Top 5: what cycling means to women and girls around the world | ActionAid UK

Next month the Tour de France sets off from Yorkshire and I'm really excited to hear there is a women's race this year! Plus, ActionAid is raising money for bikes so girls in Ghana can get to school safely. Find out why cycling means such a lot to women and girls around the world.

Josephine Suglo, Agustina Gabue, Cynthia Yiriyella and Pascalina Tinga show off the bicycles they ride to school in northwest Ghana.
Josephine Suglo, Agustina Gabue, Cynthia Yiriyella and Pascalina Tinga show off the bicycles they ride to school in northwest Ghana.

1. Bikes help girls in Ghana stay in school

Girls in rural areas of Ghana are desperate for education but miss out because of the dangerous and exhausting three-hour walk to school. ActionAid is providing bicycles so they can travel quickly and safely.

The only reason I am in school is the bicycle,” says Fusiena, 13, of northwest Ghana.

Learn how you can help.

2. Women reclaim the Tour de France

Emma Pooley and Chrissie Wellington, British cycling and Ironman stars, set up the 'Le Tour Entier' campaign to bring back the women's Tour de France – and it worked!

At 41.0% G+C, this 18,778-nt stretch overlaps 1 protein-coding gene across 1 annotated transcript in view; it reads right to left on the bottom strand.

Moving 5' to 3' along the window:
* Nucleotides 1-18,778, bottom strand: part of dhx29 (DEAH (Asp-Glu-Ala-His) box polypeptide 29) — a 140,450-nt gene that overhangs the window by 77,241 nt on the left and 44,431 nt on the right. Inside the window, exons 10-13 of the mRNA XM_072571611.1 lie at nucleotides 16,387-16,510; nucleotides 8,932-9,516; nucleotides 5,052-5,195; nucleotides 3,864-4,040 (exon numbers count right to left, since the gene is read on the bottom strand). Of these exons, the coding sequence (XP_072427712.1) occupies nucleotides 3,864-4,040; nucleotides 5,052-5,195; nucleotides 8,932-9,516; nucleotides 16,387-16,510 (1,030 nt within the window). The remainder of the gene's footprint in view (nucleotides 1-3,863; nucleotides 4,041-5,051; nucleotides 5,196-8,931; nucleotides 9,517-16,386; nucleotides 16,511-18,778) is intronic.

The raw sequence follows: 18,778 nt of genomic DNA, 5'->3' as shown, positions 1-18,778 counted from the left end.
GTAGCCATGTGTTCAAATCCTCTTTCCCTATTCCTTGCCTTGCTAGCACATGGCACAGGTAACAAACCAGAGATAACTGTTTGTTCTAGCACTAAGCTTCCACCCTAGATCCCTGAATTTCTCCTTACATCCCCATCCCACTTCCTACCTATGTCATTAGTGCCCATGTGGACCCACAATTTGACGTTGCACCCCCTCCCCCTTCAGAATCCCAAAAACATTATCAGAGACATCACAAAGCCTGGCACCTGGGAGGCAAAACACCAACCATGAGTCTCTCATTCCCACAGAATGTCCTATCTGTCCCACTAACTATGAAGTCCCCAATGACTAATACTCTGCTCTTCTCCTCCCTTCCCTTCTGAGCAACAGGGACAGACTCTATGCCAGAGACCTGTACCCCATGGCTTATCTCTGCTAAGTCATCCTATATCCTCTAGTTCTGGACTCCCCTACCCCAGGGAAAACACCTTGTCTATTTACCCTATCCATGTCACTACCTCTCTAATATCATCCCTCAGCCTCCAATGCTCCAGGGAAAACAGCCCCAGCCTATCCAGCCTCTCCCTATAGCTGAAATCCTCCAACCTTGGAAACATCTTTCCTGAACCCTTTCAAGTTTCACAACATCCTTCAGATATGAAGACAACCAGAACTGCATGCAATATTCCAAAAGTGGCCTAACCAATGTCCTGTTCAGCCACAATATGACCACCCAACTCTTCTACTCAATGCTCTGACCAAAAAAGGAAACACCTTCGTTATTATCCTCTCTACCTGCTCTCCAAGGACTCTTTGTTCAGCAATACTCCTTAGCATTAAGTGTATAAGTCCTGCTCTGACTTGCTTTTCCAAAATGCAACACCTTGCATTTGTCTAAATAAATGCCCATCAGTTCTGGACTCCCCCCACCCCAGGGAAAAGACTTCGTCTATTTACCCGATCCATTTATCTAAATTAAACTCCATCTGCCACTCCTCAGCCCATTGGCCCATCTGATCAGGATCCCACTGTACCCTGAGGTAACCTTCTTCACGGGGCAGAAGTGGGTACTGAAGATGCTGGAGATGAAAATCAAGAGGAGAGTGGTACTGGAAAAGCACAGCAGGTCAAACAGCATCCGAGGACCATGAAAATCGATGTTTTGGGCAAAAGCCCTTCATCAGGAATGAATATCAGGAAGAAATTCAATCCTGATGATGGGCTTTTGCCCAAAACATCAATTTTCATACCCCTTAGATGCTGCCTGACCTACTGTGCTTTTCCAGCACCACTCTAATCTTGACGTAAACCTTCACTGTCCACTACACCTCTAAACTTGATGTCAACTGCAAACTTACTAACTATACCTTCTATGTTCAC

3. Cycling with cakes in Cambodia

“Anyone want to buy Num Thnout?” calls Neang Sarath, a farmer and cake baker from Svay Rieng in Cambodia, as she cycles through local villages. Her cakes are a delicious combination of fruit, sugar and sticky rice. ActionAid helped boost her business by providing a rice bank in her village. She can now borrow or buy rice at an affordable price.

Neang Sarath, 45, a farmer and a member of the community rice bank of ActionAid’s partner-ADIFE in Svay Rieng province.

4. Bikes and women's votes

During the women's suffrage movement in the early 20th century, cycling became a way to get around and campaign for the right to vote, and a symbol of new freedoms.

Let me tell you what I think of bicycling. I think it has done more to emancipate women than anything else in the world. It gives women a feeling of freedom and self-reliance.” Susan Anthony, American civil rights leader and key player in the suffrage movement.

Freedom by bike (The Netherlands). Photo: Nikki Varkevisser/Creative Commons

5. Round the world in 152 days

Annie Londonderry from Boston was the first woman to cycle round the world in 1894. She completed the challenge in 15 months! But 120 years later and it's Juliana Buhring who has the official title. She finished her cycle in 2012 after just 152 days and is in the Guiness Book of Records. 

Inspired by the power of women's cycling? Buy a bike and help girls in Ghana get an education.

Until 25 June, the UK government will match every donation you make to ActionAid's She CAN… appeal. Two bikes for the price of one!